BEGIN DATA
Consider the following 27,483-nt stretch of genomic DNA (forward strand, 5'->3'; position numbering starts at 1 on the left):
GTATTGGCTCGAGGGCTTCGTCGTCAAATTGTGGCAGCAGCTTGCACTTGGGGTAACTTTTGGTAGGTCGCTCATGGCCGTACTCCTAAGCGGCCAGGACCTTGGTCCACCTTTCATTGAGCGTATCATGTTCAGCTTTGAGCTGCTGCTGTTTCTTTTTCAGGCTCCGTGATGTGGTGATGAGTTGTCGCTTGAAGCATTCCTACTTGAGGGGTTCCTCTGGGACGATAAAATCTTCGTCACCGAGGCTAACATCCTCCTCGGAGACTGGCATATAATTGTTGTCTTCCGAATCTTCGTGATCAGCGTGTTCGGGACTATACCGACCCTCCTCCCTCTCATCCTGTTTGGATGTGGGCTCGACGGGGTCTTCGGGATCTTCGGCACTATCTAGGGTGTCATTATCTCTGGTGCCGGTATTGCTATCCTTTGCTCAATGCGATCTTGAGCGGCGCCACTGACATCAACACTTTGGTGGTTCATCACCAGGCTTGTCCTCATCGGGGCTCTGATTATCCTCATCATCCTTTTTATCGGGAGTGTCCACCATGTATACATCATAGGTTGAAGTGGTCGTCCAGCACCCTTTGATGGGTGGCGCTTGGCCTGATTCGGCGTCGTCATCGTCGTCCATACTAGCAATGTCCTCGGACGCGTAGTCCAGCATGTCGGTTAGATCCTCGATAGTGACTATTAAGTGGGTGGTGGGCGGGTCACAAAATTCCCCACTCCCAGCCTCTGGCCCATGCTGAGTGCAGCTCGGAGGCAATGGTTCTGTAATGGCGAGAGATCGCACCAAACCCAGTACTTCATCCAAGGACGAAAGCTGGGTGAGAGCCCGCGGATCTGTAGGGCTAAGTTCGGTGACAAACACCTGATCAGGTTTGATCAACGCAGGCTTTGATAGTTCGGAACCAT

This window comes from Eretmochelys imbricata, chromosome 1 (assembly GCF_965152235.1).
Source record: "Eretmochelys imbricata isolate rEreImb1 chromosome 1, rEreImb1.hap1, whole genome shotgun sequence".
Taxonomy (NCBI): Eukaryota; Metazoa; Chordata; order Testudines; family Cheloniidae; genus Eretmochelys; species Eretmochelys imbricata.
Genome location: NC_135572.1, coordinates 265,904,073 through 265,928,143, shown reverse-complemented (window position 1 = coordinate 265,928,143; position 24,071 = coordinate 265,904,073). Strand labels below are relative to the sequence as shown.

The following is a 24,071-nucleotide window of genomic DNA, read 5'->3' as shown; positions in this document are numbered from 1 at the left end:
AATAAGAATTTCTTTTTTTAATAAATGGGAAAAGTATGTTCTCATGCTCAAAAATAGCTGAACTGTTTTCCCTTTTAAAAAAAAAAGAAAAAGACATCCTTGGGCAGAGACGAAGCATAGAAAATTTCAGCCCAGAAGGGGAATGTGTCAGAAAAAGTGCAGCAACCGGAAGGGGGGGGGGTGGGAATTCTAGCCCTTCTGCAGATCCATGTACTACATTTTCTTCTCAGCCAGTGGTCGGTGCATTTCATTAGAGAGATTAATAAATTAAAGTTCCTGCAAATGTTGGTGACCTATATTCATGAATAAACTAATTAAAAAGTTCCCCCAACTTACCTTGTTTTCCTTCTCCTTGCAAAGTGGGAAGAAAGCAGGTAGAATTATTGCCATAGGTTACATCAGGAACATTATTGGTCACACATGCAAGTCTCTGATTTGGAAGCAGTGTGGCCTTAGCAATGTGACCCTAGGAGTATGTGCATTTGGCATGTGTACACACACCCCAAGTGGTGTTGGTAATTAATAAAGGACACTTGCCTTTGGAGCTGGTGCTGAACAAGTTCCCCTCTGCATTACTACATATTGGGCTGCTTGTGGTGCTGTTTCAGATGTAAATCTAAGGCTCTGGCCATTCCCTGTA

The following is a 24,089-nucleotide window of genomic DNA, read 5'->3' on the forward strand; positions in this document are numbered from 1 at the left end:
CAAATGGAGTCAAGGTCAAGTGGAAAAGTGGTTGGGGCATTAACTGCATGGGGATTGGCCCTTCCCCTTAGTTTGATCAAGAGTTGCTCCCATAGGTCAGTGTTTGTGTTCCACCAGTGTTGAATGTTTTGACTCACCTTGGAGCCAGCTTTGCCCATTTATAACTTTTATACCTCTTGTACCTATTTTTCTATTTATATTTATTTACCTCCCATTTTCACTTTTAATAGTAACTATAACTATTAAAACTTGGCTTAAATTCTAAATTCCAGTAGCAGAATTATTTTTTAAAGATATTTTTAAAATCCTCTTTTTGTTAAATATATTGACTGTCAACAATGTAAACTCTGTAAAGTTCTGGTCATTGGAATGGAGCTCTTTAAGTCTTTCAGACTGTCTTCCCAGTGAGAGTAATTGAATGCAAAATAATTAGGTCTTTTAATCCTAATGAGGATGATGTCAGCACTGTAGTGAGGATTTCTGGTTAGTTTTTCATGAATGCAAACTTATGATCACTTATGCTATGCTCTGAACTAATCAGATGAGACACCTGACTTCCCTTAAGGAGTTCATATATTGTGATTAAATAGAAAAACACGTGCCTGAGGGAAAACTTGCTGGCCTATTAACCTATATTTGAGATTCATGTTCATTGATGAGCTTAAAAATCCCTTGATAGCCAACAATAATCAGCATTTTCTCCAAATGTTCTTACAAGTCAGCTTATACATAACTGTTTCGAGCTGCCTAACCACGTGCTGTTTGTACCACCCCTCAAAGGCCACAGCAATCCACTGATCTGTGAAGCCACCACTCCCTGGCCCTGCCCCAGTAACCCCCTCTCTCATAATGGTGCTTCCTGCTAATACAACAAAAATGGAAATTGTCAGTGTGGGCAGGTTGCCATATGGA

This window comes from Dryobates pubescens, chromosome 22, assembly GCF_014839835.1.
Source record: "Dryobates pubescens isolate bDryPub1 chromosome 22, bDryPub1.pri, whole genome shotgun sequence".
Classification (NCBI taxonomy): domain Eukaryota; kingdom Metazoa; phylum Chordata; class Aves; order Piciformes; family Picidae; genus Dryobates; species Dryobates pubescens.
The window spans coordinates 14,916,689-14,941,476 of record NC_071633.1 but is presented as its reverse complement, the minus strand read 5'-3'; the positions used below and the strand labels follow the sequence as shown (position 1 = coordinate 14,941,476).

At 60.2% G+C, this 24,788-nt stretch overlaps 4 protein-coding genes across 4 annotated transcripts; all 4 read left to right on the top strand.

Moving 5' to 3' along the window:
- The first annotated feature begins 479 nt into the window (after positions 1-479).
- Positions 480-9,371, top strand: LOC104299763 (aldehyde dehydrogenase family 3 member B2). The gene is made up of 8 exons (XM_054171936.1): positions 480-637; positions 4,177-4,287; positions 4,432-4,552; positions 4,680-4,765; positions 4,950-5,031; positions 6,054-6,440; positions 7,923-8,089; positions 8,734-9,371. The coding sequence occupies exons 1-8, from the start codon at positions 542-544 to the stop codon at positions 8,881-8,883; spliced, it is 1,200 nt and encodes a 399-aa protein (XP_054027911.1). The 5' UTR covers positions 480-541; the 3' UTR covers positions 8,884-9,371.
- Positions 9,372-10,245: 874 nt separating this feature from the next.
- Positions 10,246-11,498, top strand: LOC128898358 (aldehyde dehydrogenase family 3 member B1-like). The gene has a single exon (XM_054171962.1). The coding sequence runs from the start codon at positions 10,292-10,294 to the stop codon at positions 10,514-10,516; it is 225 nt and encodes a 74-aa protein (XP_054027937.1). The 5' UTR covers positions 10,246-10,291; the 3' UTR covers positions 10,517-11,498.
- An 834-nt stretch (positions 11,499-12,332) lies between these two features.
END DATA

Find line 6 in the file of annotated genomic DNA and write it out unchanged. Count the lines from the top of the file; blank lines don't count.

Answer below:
Genome location: NC_135572.1, coordinates 265,904,073 through 265,928,143, shown reverse-complemented (window position 1 = coordinate 265,928,143; position 24,071 = coordinate 265,904,073). Strand labels below are relative to the sequence as shown.